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Monument A joke on a policeman

Monument A joke on a policeman
Monument A joke on a policeman

The sculptural composition A Joke on a Policeman was installed in Brussels, in the Molenbeek district in 1985, opposite the building of the French Community (Communaute Francaise).

The funny sculpture is called “De Vaartkapoen”, which literally means “vaart” means “canal”, and “kapoen” from Dutch means “impudent, arrogant, swindler”, and all together is a common noun for all residents of the area.

The author of the masterpiece, the cheerful and talented Belgian sculptor Tom Franzen, created an ironic monument commissioned by the city committee, in the Brussels genre “zwanze”.

The plot of the sculptural composition seems to be copied from a hilarious and amusing comic strip. A young joker suddenly leans out of the sewer hatch and, like a “devil from a snuffbox”, grabs a police officer – a law-abiding guardian of order by the leg, as if overthrowing him from his legal position …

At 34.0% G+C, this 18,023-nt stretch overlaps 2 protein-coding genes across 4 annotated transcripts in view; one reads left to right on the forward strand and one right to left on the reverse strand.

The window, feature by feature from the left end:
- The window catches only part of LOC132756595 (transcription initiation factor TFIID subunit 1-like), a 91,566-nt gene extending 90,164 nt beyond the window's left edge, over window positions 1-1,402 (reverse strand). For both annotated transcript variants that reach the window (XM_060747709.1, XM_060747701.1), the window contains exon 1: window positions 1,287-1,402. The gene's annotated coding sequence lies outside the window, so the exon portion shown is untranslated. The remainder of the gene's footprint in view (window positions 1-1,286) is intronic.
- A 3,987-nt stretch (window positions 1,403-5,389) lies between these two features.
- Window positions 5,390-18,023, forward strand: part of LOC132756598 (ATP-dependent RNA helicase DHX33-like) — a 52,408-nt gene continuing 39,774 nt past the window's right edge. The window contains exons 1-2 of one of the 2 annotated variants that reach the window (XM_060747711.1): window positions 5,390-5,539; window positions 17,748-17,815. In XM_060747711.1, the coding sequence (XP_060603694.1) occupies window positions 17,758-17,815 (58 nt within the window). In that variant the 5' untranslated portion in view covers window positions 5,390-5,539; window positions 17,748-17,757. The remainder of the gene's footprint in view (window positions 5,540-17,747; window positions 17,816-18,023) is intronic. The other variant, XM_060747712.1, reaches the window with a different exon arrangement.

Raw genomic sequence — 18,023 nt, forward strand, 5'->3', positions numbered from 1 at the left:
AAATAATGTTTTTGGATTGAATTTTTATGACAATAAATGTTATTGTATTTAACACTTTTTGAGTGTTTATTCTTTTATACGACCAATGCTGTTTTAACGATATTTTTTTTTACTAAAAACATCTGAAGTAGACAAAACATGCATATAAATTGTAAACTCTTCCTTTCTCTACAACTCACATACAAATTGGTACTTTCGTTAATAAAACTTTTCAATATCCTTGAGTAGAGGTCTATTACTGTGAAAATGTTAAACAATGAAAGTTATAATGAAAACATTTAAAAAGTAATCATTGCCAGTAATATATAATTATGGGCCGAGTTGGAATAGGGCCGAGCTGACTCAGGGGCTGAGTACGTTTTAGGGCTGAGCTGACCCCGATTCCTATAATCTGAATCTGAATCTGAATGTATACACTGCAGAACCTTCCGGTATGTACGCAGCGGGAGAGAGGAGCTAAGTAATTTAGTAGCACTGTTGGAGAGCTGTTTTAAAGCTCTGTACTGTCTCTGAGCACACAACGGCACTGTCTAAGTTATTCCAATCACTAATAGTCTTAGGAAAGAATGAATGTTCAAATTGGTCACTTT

It’s funny, funny and very kind, although joking with police officers (especially in our country) is very dangerous … At the heart of the sculptural composition is the work of the cartoonist Herge, mainly known as the creator of the comic character Tintin, changing the number of the policeman’s visor from 15 to 22. An inspector with a helmet at number 15 was also one of the famous characters of Herge. The number 22 is a play on words because of the French expression “vingt-deux, v” là les, which means “be careful, you naughty cops!”

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